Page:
NewSpring Capital is running a process that will move its portfolio company Verisma out of an older fund and into a continuation pool for more time and capital to grow the business, a source told Buyouts.
As part of the deal, investors will contribute a slug of fresh capital into NewSpring’s Fund IV, which is in the market now targeting $175 million, according to sources.
NewSpring, based in Radnor, Pennsylvania, is an example of a lower mid-market firm using the secondaries market to extend its hold over a treasured investment, as well as to attract capital into a new fund. The lower mid-market has not traditionally generated much GP-led secondaries activity, but the market has expanded as new firms raise funds and GPs seek to find ways to generate liquidity on older assets.
No one from NewSpring returned a comment request Wednesday. Triago is working on both the fundraising process and the secondary, according to the source and materials seen by Buyouts.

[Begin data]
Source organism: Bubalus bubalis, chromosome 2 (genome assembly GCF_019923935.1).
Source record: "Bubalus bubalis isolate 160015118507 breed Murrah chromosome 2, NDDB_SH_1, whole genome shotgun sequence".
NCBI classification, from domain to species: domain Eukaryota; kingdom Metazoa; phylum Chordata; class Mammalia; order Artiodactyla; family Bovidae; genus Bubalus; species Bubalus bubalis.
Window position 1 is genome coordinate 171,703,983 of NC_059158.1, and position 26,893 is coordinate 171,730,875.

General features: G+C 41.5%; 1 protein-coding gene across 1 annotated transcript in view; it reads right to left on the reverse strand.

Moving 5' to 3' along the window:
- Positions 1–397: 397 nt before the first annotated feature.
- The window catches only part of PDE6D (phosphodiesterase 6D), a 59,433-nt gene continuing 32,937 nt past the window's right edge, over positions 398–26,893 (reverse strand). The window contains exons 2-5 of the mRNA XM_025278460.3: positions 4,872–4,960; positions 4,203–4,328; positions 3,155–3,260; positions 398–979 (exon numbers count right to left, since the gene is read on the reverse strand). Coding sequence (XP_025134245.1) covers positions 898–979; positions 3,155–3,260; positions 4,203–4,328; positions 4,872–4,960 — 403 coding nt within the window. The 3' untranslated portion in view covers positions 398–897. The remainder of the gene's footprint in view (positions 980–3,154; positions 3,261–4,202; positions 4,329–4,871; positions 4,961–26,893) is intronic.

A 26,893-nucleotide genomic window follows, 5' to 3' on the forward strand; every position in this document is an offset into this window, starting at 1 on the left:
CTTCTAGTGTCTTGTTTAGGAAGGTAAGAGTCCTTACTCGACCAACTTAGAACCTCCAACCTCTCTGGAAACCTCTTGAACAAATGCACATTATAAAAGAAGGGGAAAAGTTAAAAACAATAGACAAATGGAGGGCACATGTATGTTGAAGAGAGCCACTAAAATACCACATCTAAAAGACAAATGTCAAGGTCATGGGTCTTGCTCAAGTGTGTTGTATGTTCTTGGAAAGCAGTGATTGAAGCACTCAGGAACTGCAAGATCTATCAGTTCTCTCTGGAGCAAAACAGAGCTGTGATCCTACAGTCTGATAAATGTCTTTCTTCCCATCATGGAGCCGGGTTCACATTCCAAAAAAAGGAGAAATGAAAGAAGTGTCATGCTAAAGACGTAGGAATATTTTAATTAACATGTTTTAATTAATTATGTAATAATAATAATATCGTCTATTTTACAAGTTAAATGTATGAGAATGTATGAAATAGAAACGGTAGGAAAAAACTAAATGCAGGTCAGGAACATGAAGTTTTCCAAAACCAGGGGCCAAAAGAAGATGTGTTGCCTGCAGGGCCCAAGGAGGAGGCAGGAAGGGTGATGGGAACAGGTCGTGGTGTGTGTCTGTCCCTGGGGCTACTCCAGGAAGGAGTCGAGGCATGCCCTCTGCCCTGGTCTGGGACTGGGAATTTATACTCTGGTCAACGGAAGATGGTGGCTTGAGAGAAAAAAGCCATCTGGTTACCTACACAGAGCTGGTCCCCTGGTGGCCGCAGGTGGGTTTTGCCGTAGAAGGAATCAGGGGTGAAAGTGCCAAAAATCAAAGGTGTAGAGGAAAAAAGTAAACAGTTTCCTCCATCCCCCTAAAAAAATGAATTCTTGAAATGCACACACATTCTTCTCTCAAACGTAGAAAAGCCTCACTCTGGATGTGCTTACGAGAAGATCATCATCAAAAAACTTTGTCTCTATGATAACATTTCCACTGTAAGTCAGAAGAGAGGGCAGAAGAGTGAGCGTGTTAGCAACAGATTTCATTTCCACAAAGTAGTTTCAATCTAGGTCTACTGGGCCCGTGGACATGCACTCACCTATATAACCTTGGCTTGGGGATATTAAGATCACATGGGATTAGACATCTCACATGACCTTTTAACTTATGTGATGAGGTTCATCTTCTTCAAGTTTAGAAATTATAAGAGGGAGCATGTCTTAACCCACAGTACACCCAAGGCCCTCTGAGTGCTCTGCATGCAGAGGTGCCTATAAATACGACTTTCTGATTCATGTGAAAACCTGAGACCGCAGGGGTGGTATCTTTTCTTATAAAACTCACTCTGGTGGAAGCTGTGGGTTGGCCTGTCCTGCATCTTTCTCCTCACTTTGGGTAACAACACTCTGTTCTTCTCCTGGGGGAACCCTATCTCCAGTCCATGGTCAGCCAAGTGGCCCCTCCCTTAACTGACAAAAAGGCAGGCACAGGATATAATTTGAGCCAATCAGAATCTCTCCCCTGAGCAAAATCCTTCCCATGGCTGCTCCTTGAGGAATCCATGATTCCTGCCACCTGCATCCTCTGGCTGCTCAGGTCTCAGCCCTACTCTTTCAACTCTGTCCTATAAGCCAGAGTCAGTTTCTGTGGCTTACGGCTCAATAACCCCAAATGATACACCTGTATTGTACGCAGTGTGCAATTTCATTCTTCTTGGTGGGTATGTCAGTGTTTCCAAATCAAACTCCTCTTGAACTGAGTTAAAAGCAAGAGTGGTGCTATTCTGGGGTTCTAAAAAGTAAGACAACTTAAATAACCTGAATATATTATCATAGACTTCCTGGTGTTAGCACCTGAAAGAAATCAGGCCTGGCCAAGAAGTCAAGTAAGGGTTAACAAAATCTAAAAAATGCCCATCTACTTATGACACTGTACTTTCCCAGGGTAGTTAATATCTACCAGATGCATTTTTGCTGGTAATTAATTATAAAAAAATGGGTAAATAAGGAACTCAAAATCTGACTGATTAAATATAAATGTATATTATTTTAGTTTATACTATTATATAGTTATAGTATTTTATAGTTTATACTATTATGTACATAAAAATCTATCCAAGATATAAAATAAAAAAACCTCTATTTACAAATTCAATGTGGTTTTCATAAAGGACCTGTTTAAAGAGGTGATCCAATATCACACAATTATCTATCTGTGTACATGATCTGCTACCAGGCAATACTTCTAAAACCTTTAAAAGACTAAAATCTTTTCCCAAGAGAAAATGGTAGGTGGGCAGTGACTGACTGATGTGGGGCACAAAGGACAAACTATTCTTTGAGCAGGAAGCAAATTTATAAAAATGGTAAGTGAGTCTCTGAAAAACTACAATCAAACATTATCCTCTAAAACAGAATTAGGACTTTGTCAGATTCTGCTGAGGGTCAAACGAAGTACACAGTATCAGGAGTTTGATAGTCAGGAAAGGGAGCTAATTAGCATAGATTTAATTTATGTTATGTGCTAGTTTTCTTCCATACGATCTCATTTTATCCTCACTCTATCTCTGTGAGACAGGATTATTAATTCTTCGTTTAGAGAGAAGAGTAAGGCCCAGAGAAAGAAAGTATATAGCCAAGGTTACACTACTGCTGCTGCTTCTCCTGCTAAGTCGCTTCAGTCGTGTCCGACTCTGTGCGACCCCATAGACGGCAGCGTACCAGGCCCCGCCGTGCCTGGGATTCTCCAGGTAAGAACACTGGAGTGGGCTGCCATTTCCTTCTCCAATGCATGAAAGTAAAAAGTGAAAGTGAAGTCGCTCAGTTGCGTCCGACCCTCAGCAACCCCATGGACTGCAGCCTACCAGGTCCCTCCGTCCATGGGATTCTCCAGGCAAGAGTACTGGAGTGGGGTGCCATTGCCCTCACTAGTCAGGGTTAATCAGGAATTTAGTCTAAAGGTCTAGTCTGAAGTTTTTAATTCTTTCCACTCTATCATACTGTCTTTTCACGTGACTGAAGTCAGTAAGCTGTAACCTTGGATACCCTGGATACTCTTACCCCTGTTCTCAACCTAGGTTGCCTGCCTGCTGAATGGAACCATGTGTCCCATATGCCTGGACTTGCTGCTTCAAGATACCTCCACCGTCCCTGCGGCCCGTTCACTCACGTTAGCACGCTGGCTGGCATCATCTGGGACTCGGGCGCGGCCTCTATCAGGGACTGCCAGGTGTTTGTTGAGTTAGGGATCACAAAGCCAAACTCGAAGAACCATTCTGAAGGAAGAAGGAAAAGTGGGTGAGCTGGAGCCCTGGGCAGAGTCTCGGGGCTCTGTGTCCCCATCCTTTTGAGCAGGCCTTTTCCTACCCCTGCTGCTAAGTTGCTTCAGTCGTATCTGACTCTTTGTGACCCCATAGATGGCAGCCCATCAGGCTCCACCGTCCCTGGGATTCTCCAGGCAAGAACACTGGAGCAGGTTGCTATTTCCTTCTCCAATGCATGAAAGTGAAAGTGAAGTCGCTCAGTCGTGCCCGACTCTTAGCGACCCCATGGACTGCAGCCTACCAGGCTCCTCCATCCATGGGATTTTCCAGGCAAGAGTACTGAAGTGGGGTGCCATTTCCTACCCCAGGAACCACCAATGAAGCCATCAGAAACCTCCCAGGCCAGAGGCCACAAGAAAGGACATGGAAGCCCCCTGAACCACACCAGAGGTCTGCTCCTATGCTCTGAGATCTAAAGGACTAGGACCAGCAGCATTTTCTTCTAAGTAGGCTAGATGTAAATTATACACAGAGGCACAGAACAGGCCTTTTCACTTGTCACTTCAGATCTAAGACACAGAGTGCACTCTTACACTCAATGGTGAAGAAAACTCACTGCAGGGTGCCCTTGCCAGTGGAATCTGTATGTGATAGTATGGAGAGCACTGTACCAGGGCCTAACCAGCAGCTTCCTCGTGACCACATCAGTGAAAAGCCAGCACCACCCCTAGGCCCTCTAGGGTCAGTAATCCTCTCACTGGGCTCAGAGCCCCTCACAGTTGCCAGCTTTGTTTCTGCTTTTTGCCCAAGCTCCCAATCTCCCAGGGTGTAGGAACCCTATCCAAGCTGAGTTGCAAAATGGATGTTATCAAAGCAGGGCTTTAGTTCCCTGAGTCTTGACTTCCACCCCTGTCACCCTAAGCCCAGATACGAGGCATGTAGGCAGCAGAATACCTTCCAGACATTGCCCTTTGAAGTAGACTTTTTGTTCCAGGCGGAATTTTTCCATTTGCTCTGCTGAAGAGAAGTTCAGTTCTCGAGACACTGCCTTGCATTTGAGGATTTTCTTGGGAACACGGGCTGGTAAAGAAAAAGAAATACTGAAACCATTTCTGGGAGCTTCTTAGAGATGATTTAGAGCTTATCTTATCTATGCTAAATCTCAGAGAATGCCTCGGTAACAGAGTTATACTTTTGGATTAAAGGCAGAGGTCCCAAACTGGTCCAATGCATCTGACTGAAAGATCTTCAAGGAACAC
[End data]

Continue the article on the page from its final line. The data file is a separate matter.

Verisma, a healthcare IT company, has two lead investors for the secondaries process, though it’s not clear who. The single-asset process will allow limited partners in the third fund to cash out of their interests in Verisma, and/or reinvest in the continuation fund, the source said. Executives with NewSpring and Verisma are expected to contribute capital into the deal, the source said.
The continuation fund will have a five-year term, though NewSpring could exit Verisma sooner than that, the source said.
NewSpring Capital’s healthcare team first invested in Verisma in 2015, joining an investor group that kicked in $12 million. It had originally targeted $200 million for its third fund, though it’s not clear how much it ultimately closed on. Fund III had a gross asset value of about $90.6 million as of March, according to NewSpring’s Form ADV.
The firm meanwhile is targeting $175 million for its fourth Health Capital pool, according to marketing documents seen by Buyouts. The healthcare group focuses on tech-enabled healthcare services, niche clinical providers and specialty pharmaceuticals, the materials said.
The firm has returned 6.4x multiple on realized proceeds and 4x multiple on unrealized proceeds, the materials said. The group, with seven professionals, manages about $287 million of assets. The healthcare group is led by general partners Brian Murphy and Kapila Ratnam, partner Mike Kaplan and principal Matt Plevelich.